Jon Andrews, PwC

Organisations such as Code First: Girls, Apps for Good and Stemettes are working with industry to encourage girls into tech careers and to help them understand the roles available.

Will Coleman, director of developer relations for Emea for Salesforce, has been working with Stemettes on its Eat Sleep Stem Repeat documentary promoting girls in Stem to spread the other message to other young girls.

“These young women with a passion for Stem exist – they just need a place for it to be a social norm,” he says.

Making women in Stem the social norm

During the first quarter of 2017, Lego reviewed the idea of a Women of Nasa play set, and the release of the film Hidden Figures brought the idea of women in Stem roles to the forefront of people’s minds.

Coleman believes there is a need to create a “social norm for young women to be into Stem” and that young women who are involved in Stem subject and programmes often go on to become advocates.

“It would be amazing if there was a young female developer in something like EastEnders,” Coleman says.

“That old adage of you can’t be what you can’t see reigns true, but at the same time there needs to be a platform, an area and a space for falling in love with Stem and for that to be normal.”

A lack of role models is often cited as a reason girls do not choose Stem careers, and organisations that encourage girls to learn about technology often encourage women already in the space to share details about their careers so the future generation is more informed about the opportunities ahead of them.

As well as promote Stem programmes, Coleman has been working to spread the word among friends and colleagues that men can be “allies” in the fight for diversity.

When speaking to other men in the industry about acting as an advocate for diversity, Coleman states “some have been willing but a bit afraid and daunted” but that men should be educating themselves to better understand the issues women are facing in the workplace.

“We’re making a difference, we’re seeing the impact of that now and it’s going to balloon from there,” he says.

Some people in the IT industry also take smaller personal actions towards promoting diversity in the industry, such as refusing to appear on single-gendered panels.

Rush Shaw, founder of Tech London Advocates, says sometimes taking a more subtle approach pays off. “This is a sensitive issue, and by screaming and shouting I think it would put people on the defensive,” he adds.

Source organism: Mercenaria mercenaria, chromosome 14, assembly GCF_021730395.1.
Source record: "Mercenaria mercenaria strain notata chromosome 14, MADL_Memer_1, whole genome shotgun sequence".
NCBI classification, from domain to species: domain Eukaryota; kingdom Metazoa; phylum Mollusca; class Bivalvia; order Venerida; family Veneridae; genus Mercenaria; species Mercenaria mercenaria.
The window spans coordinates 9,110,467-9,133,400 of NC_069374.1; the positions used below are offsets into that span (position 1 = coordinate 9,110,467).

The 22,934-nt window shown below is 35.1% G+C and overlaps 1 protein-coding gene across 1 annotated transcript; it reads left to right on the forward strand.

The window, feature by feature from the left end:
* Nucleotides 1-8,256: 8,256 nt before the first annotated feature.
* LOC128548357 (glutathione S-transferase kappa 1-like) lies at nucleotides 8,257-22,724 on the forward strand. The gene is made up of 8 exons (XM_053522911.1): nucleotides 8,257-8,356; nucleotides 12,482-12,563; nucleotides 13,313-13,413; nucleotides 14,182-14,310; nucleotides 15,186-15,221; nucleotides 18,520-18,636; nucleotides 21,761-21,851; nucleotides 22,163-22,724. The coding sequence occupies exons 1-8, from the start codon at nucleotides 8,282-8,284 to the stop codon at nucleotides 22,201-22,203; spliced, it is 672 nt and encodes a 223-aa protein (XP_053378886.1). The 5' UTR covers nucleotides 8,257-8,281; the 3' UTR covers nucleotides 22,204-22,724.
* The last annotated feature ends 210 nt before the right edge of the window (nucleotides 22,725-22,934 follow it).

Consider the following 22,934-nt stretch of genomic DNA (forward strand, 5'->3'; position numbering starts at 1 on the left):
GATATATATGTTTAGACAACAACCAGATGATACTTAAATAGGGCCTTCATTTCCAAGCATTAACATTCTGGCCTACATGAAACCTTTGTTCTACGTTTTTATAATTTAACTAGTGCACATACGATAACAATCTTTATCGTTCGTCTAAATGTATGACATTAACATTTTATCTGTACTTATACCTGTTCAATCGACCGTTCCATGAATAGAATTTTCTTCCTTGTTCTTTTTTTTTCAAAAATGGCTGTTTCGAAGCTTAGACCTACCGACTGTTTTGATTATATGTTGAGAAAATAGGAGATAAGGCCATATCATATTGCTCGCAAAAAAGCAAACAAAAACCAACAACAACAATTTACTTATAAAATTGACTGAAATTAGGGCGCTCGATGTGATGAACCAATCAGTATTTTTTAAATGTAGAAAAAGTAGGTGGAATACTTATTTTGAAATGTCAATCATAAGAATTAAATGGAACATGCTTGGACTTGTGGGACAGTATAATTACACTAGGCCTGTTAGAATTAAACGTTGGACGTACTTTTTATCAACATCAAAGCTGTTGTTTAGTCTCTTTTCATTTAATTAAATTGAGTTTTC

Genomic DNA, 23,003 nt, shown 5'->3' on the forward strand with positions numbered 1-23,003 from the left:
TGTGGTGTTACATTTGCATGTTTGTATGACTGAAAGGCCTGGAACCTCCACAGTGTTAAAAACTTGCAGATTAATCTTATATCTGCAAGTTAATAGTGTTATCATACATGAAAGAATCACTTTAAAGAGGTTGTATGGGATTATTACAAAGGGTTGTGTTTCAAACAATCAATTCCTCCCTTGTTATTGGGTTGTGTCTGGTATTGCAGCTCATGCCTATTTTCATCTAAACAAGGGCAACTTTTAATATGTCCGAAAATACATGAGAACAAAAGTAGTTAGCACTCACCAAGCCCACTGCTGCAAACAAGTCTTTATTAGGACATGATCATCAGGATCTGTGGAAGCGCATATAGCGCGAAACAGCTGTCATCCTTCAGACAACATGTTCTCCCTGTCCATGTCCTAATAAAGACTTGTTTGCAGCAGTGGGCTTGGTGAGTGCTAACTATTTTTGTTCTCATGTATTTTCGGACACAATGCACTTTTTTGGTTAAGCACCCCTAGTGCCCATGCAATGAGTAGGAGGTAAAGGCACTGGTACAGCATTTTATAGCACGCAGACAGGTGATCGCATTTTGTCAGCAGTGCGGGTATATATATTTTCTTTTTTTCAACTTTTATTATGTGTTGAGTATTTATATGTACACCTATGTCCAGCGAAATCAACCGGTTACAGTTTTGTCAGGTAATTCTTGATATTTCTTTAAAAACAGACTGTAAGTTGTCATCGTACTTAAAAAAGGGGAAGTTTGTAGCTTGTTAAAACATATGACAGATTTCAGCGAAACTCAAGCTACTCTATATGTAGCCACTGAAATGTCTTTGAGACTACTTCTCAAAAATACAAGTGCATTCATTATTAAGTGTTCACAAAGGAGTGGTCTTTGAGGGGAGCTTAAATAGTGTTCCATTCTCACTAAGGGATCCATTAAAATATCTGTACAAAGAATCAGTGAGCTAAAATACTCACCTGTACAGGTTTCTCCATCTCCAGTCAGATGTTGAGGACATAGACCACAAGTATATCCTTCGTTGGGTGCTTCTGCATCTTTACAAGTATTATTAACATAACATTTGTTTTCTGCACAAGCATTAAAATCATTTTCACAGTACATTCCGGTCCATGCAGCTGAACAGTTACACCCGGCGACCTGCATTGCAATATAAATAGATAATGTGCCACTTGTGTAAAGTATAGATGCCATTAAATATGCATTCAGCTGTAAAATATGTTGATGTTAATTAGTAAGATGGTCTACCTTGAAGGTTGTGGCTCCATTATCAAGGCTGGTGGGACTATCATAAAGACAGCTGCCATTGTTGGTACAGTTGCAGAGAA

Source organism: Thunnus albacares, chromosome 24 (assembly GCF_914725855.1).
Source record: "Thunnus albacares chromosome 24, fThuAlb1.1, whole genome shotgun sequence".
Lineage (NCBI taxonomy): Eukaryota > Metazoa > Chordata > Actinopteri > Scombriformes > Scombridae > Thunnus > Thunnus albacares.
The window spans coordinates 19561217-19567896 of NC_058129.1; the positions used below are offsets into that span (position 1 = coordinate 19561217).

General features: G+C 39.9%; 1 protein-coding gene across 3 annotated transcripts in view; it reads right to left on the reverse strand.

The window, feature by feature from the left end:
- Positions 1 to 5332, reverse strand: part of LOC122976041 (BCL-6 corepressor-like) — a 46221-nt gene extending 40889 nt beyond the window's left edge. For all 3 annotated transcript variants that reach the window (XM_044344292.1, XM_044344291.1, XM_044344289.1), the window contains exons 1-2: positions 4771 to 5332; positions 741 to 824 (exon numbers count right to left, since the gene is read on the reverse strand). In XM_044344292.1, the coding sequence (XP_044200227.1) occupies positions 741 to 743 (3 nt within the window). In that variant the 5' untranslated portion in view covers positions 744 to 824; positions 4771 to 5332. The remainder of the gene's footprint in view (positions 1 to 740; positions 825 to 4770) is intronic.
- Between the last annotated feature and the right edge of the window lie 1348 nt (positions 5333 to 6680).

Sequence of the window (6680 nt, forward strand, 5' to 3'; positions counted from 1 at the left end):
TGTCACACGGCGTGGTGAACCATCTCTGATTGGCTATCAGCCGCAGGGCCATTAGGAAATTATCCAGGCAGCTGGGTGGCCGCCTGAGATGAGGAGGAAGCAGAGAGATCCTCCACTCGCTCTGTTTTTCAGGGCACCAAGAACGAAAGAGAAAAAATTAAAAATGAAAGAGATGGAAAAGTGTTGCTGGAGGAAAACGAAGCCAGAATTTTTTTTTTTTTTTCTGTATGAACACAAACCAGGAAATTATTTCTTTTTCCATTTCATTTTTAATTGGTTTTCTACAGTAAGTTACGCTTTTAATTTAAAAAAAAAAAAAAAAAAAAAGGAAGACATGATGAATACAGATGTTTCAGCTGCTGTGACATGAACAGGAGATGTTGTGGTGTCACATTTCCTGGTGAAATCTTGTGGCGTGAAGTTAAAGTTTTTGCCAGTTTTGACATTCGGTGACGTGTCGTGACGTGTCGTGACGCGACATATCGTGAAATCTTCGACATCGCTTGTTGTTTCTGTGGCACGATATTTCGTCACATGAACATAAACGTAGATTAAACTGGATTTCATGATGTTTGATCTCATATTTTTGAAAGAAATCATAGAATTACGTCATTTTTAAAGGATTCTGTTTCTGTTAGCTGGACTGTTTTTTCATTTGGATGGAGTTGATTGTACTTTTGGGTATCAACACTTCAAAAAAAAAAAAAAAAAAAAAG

Making diversity a personal agenda

Shaw tries to encourage more women into the technology industry by providing advice and mentorship wherever possible, and ensuring events run by the 35 Tech London Advocates working groups have gender-diverse speakers and panels.

“I want this to be reflective of what’s really going on out there – our showcases are our events. I don’t think we’ve had an all-male panel for a very long time and I won’t let it happen,” says Shaw.

“We’ve had open discussions around why diversity is so critically important and yet we have our own in-built biases, which we don’t even realise most of the time, but we’ve got to address that. I will do that in individual conversations but, likewise, I’ve said those things publicly.”

Higher up in technology firms, such as at senior management or board level, there are even fewer women then in other roles across the technology industry. Shaw says he made sure there were senior women considered in the selection process for his replacement when he recently stepped down from a board.

“I could not hand on heart say we wouldn’t get a woman [on the board], and start making sure we have better diversity for our board directors. It was interesting for me as a man with other men on the board – my inclination would have been, if both candidates were equal, to give my preference to the woman,” he adds.

Ultimately, Shaw thinks that affirmative action in organisations, such as implementing quotas for the number of women that need to be hired, is the only way to up the pace of change in the industry, although he is aware that many disagree with these types of actions.

“That will force the change and force people to learn first-hand what it’s like to have a board of directors that’s 50/50. It won’t be easy, but it will force people to say, ‘This is the right thing to do’, and that’s self-perpetuating,” says Shaw. “This makes great business sense, why wouldn’t you do this?”

Read more about women in technology sector

  • IT firms in London need to do more to reduce a gender bias and increase diversity in the workplace, says research.
  • Technology is driving change throughout the world and enabling increasing diversity, so how can organisations deal with their changing way of working?
This was last published in June 2017